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U.S.
6:50 am
Wed January 16, 2013

Newtown Prompts Gun Buybacks, But Do They Work?

A police officer holds an assault weapon turned in during a gun buyback in the Van Nuys area of north Los Angeles on Dec. 26.
Joe Klamar AFP/Getty Images

Originally published on Wed January 16, 2013 1:42 pm

In the weeks since the school shootings in Newtown, Conn., communities across the country have wanted to do something about gun control, and many have turned to an old standby: buybacks.

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The Two-Way
6:58 pm
Fri December 14, 2012

Schools Have Become More Secure Since Columbine, Experts Say

Police gather at the east entrance of Columbine High School in Littleton, Colo., on April 20, 1999. School security has improved markedly since the Columbine shooting, experts say, but there still are problems.
Mark Leffingwell AFP/Getty Images

Originally published on Fri December 14, 2012 5:22 pm

Even as Friday's shooting at Sandy Hook Elementary in Newtown, Conn., suggests that more could be done, the whole culture of school security has undergone a revolution since the 1999 Columbine school shooting, experts say.

"Schools are far more secure than they were at the time of Columbine," says Paul Timm, president of RETA Security Inc., a school security consultancy.

For one, he says, "They keep most exterior doors secured, which is something they didn't pay much attention to before."

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U.S.
8:16 am
Sun December 9, 2012

Sign Of The Times: Labor Strikes May Make Comeback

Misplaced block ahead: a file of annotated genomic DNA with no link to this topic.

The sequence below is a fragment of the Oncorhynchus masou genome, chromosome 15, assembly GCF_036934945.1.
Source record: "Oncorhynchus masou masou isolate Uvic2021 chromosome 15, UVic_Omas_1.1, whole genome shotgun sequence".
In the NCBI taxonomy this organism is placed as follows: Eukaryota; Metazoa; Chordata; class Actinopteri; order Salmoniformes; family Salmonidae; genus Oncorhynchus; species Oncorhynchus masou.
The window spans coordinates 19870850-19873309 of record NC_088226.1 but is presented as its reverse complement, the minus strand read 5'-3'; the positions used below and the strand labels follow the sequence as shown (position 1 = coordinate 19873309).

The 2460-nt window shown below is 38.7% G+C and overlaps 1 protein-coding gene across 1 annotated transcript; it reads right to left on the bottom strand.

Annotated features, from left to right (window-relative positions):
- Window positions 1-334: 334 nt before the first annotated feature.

An empty container ship waited near the Port of Los Angeles during the eight-day strike by members of the International Longshore and Warehouse Union. The stoppage put a halt to most of the work at the Los Angeles and Long Beach ports.
Kevork Djansezian Getty Images

Originally published on Tue December 11, 2012 3:04 pm

When clerical workers at the ports of Los Angeles and Long Beach reached an impasse in talks with management over job security last week, they took what has become something of a rare step: They went on strike.

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Politics
12:51 pm
Fri November 9, 2012

In Hindsight, Those Presidential Polls Looked Just Fine

Republican presidential candidate and former Massachusetts Gov. Mitt Romney leaves the podium after conceding the presidency in Boston.
Rick Wilking/Pool Getty Images

Originally published on Fri November 9, 2012 12:49 pm

For as much criticism as pollsters endured in the run-up to Election Day, a look back shows many of them hit very close to the bull's-eye for the presidential race — but some did better than others.

Take the venerable Gallup. It had Mitt Romney at 49 percent and President Obama at 48 percent in a poll published Monday, a day before the voting. And when undecided voters were split up among candidates, Gallup put the figure at 50 percent Romney, 49 percent Obama.

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The Two-Way
10:33 am
Wed October 31, 2012

Superstorm Shines A Light On Power Grid Vulnerabilities

A street light and utility pole brought down by Hurricane Sandy lay on the street in Avalon, N.J. About 2.5 million customers had no power Tuesday in New Jersey.
Mark Wilson Getty Images

Originally published on Tue October 30, 2012 4:09 pm

The storm that has spawned so many worst-ever superlatives managed a few more when it comes to electricity, with record-breaking power outages across 18 states stretching from Michigan and Indiana to Maine and North Carolina, according to a Department of Energy assessment.

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Around the Nation
5:25 pm
Fri October 26, 2012

Computers, Pinch Of Art Aid Hurricane Forecasters

These are some of the "spaghetti map" models used to generate a forecast for Hurricane Sandy's track. The models have grown increasingly sophisticated over the years.
PCWeather Products Inc.

Originally published on Tue November 12, 2013 7:07 pm

If you've ever found yourself anxiously wondering where a hurricane might make landfall, then you're probably familiar with "spaghetti charts" — the intertwined web of possible storm tracks put out by many forecasters.

Those lines represent hundreds of millions of observations from satellites, aircraft, balloons and buoys, all crunched from complex forecasting equations on some of the world's most powerful computers.